What to Read In An Emergency

Josie Leavitt - May 21, 2010

This past Wednesday I found myself in a new position when my brand-new cardiologist suggested that my minor symptoms of chest and jaw pain necessitated a trip to my local emergency room. Wednesday, when hauling in boxes on the hand truck brought on the chest and jaw pain again, I called my doctor. Not only was I told to I had to go to the ER, but that I couldn’t drive myself. Elizabeth was working at home, so I had fifteen minutes to pace the store before she came to pick me up.
So, what does a bookseller do while awaiting transport to the ER? Well, I carefully picked through galleys I thought I looked good. My thought process was surprisingly complex: what books could I pick that would fit every mood I might have at the hospital? I was anticipating the worst, that I might have to stay in the hospital; I needed books that would take me away, that looked compelling and looked fun.
I chose an adult galley, Anthropology of an American Girl by Hilary Thayer Hamann, that just looked wonderful and large enough to captivate me. My younger reader was Rachel Cohn and David Levithan’s Dash and Lily’s Book of Dares, a book of friendship and romance. To round out my selection I chose The Invisible Order by Paul Crilley for any fantasy mood that might strike me.
Each of these books filled a need in meĀ  as I waited to go to the ER. What I didn’t know is, even after spending the night, the hospital is not a conducive place for reading. I had a cardiac catheterization done and while I had six hours of waiting before I was cleared to go home, I could neither move my head off the pillow or raise my right arm above my heart. So, I lay there, barely able to see my stack of books out of the corner of my eye.
The only good thing about all of this is my heart is just fine and now I have to take the next three days recovering from the procedure by doing nothing but reading.

15 thoughts on “What to Read In An Emergency

  1. Miriam

    I hope you feel better soon!
    I guess the lesson for all of us in the future is, also bring an audiobook and something on which to listen to it. Not the same as properly reading, now, but it’ll do in a can’t-lift-my-head-or-arm pinch.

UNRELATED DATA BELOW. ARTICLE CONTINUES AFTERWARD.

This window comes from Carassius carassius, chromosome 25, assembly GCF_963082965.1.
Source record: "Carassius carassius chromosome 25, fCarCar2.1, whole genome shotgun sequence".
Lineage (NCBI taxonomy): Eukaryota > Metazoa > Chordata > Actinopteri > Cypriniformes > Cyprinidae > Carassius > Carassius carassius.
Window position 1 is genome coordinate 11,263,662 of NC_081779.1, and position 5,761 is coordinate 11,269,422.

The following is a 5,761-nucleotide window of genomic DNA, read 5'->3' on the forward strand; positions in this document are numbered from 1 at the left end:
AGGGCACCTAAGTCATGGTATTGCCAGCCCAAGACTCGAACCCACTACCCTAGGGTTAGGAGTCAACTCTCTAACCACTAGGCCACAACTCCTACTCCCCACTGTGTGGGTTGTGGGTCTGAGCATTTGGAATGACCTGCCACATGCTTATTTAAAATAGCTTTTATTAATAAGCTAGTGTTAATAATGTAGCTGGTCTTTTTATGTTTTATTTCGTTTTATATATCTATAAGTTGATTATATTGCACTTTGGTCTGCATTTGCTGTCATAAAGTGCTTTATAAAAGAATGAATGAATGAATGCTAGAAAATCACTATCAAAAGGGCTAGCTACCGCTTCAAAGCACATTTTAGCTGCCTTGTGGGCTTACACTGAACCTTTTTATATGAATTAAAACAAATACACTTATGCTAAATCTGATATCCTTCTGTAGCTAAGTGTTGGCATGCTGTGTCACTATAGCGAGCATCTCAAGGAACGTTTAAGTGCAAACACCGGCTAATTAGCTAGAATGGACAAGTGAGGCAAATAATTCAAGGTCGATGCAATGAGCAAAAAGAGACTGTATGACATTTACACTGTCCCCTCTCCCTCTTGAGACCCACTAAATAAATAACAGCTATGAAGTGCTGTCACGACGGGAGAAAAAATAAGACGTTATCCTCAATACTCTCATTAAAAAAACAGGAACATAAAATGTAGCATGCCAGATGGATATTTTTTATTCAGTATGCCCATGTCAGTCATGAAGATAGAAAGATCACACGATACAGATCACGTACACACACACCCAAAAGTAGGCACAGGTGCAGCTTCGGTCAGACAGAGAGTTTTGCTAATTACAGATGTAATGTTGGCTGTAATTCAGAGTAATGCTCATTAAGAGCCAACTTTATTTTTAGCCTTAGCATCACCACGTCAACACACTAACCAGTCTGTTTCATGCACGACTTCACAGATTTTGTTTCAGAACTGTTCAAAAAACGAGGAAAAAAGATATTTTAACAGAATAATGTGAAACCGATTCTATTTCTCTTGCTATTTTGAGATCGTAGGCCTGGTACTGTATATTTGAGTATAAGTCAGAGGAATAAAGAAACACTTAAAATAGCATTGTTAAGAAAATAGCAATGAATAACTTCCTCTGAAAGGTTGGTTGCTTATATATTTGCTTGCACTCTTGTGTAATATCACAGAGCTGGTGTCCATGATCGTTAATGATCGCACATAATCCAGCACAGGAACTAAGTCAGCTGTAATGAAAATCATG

2. Margaret

    At least I had more than fifteen minutes to decide when I had scheduled surgery a couple of months ago!
    I ended up taking THE HOUSE AT POOH CORNER because I decided that Strengthening Medicine was probably the kind of comfort that I was going to need: funny, familiar, and reassuring.
    Thank goodness I was allowed to hold a book, because between post-anesthesia itching, compression wraps breathing in an old like Darth Vader, and various hospital staff checking on different things every hour or so, sleeping through the night was NOT one of the available options.

  3. Josie Leavitt

    I’d like to thank all the well-wishers. I’m doing just great, in fact I’m having a really hard time not doing anything. And, if you see someone zooming by you at BEA on an electric scooter, that’s me, doing the best I can to not walk too much at the show. Finally, I brilliant way to collect swag and galleys and not get tired!

  4. Mary Quattlebaum

    A get-well ditty
    for Josie in her store so pretty.
    Hope you’re feeling lithe and flitty
    and not too awfully blah and (er) gritty.
    Okay, it’s so NOT Emily Dickinson but best wishes for a speedy recovery!

  5. Erin Murphy

    Josie, how frightening this must have been! I’m so glad it turned out well. Continued speedy recovery to you!

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